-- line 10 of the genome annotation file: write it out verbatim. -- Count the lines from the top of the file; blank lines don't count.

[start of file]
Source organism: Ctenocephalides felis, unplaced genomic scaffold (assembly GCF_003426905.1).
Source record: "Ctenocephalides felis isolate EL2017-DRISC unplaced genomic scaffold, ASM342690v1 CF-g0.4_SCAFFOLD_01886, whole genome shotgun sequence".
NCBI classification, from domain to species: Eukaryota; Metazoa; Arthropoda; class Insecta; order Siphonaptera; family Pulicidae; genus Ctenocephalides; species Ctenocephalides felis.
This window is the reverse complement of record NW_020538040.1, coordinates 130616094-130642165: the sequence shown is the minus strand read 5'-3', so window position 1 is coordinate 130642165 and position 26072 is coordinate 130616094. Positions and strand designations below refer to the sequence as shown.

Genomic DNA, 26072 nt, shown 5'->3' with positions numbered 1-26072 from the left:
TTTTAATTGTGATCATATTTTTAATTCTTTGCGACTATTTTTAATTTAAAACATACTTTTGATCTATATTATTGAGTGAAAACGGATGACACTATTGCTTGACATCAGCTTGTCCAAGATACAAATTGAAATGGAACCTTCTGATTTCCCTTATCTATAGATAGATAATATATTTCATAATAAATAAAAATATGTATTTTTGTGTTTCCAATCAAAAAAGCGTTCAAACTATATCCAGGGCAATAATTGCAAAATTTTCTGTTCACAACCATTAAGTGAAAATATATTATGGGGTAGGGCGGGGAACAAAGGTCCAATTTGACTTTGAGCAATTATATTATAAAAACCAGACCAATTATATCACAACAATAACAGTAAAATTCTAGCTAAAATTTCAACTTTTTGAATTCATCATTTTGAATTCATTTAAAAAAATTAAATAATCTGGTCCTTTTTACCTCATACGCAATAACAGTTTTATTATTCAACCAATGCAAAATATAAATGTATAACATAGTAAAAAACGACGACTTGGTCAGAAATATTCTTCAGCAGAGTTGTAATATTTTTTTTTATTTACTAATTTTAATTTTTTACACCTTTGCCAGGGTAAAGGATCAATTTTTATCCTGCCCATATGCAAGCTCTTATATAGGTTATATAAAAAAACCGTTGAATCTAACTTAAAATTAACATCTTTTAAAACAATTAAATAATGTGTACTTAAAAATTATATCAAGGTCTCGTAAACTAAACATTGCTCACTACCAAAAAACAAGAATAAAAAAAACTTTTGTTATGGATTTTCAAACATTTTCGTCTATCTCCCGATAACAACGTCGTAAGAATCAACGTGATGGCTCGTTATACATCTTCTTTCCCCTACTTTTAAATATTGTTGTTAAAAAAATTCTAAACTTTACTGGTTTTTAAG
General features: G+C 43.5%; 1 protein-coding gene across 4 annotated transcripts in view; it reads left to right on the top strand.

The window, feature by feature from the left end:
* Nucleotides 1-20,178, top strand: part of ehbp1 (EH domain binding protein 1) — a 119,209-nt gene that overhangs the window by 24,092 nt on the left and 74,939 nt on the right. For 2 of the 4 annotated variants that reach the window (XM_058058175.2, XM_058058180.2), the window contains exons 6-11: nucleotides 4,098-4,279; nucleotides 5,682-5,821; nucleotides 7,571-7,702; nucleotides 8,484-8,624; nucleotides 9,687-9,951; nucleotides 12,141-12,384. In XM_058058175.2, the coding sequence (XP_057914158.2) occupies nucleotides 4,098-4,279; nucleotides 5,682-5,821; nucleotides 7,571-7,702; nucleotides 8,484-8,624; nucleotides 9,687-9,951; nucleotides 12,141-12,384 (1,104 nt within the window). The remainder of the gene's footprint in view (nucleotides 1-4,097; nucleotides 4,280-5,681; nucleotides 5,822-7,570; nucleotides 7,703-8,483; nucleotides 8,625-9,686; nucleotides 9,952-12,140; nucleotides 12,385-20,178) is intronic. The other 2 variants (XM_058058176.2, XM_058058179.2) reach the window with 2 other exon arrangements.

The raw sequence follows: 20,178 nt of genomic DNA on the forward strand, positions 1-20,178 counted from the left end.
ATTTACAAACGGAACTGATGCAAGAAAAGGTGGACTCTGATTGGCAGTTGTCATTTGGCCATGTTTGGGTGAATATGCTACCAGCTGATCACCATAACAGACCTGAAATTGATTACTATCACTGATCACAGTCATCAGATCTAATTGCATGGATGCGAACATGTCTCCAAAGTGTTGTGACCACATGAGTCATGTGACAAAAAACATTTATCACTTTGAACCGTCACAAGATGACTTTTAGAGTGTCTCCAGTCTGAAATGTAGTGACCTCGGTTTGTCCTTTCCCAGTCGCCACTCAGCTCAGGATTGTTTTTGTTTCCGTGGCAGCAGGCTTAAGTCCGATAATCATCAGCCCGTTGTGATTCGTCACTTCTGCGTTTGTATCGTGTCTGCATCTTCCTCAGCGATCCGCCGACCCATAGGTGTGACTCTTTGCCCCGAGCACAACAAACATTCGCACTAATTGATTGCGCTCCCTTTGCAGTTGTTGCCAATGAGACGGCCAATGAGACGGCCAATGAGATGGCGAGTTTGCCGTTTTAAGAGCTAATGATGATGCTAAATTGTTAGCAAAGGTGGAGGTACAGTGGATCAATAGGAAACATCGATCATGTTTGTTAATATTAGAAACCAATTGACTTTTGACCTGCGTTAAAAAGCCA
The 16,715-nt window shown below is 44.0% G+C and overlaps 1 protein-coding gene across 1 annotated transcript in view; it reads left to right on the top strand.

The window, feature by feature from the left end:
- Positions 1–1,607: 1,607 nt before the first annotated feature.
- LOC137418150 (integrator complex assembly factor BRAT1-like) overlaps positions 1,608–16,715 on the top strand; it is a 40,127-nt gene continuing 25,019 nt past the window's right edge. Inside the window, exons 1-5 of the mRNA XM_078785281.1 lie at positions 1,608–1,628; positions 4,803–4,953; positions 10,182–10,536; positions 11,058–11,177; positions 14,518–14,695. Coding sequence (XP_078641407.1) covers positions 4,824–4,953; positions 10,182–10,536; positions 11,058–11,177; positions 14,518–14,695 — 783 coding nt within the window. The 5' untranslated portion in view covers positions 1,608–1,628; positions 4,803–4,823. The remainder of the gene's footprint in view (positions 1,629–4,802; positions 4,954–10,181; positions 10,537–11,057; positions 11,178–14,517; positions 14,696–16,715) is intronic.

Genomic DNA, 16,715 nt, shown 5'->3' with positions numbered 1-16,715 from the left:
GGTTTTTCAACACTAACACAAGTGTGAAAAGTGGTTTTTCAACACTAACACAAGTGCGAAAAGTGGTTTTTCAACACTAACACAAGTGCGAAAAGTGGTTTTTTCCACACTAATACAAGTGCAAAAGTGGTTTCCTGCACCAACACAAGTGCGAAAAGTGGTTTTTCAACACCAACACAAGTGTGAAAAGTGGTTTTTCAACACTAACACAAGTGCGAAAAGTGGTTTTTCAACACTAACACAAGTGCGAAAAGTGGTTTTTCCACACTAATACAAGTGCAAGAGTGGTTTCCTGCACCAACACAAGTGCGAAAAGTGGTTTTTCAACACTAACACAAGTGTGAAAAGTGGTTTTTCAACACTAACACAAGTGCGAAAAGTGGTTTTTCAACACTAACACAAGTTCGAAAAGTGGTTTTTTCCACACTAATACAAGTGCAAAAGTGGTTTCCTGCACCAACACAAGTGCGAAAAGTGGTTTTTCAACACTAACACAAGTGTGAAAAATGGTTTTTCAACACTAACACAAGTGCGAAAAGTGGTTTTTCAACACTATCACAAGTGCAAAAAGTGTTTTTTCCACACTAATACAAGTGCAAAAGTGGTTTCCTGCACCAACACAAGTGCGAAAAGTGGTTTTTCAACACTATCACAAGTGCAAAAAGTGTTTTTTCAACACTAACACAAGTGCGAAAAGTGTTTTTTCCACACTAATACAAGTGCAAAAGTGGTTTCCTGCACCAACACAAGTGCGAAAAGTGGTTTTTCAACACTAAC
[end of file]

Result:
The raw sequence follows: 20,178 nt of genomic DNA on the forward strand, positions 1-20,178 counted from the left end.